The redesigned Taurus went on sale in October, supported by a $110 million campaign for the model year from J. Walter Thompson USA, Detroit, that featured warm lifestyle images with a musical anthem, "Making the Dream Come True." October sales were down 16% from the year-ago period and were off 27% in November and 35% in December.
Taurus still finished 1995 as the nation's No. 1-selling car for the fourth straight year, though sales fell 7% to 366,266 units.
The song's lyrics already have been eliminated from ads, and spots breaking in February will be even more product-focused, said Bobbie Gaunt, Ford division's general marketing manager.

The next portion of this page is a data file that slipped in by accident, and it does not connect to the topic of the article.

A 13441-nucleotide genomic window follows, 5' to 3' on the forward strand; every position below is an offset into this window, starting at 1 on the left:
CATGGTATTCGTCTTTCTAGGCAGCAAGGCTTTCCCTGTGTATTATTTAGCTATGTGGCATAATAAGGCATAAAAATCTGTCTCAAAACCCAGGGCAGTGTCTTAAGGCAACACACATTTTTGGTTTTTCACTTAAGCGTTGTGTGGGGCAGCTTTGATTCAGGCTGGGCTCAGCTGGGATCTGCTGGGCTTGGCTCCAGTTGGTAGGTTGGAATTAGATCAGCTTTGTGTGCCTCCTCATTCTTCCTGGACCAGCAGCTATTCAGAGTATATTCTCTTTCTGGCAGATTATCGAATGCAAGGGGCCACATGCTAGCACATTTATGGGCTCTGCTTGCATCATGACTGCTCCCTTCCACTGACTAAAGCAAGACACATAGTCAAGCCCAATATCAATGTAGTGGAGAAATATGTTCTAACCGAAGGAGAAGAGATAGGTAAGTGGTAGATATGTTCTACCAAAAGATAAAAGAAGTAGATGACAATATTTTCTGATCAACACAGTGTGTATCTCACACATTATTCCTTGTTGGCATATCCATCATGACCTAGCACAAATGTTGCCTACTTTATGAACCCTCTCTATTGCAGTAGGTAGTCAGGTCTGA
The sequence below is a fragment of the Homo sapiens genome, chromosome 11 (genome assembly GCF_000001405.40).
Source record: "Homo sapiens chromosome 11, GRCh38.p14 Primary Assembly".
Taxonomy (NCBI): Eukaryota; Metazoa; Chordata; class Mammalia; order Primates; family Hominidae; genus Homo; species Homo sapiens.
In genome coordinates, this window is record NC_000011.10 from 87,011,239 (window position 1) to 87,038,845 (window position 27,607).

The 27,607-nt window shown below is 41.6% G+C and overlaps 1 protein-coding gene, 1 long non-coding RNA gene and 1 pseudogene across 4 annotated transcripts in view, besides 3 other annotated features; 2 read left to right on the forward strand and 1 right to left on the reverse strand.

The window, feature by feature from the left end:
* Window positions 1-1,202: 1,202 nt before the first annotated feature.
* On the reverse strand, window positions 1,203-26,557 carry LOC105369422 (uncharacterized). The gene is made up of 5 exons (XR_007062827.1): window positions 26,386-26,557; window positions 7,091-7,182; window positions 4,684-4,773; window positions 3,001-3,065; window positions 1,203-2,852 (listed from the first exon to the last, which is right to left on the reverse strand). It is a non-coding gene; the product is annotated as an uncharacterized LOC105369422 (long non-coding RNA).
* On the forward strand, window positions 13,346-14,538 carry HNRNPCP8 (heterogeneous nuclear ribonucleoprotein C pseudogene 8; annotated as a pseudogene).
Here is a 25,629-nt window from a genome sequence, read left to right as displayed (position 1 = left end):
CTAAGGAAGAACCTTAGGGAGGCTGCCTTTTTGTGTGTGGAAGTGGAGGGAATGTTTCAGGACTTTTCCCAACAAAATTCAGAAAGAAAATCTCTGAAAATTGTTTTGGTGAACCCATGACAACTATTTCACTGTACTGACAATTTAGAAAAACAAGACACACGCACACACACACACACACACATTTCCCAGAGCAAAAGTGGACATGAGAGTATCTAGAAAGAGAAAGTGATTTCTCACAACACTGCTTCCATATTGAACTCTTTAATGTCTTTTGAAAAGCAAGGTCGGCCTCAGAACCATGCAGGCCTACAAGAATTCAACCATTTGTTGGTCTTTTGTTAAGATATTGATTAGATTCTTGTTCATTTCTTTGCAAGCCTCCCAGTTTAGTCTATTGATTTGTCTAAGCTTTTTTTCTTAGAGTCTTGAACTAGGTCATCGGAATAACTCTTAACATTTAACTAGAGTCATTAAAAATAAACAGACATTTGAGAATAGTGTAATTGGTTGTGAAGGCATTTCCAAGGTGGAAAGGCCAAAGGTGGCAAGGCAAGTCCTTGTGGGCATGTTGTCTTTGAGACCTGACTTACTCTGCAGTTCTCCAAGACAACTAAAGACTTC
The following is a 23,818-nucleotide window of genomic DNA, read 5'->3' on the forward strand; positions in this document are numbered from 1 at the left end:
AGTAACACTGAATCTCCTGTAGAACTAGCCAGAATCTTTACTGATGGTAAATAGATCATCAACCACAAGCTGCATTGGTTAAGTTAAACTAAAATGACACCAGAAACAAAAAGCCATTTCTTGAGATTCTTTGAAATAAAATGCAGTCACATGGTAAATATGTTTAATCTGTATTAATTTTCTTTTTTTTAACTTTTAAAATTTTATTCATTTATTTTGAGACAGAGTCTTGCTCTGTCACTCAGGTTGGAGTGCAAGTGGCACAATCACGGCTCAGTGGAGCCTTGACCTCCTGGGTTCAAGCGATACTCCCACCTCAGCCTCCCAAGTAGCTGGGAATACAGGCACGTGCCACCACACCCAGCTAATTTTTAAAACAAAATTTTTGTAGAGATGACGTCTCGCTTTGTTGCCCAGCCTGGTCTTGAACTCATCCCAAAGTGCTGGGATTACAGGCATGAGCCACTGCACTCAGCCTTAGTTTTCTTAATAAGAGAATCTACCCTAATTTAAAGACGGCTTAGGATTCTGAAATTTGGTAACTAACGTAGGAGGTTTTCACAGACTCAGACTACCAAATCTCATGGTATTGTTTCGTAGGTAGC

"SHOW US MORE!"
Customers "said they want to see more of the car, especially the interior, and more of the car's features," she said. "We also have to tell people that the new model is larger than the one it replaced."
Price may be a reason for the sales decline. The $18,600 base price is $1,015 more than that of the 1995 Taurus, which also carried a $2,000 rebate at the end of its product cycle.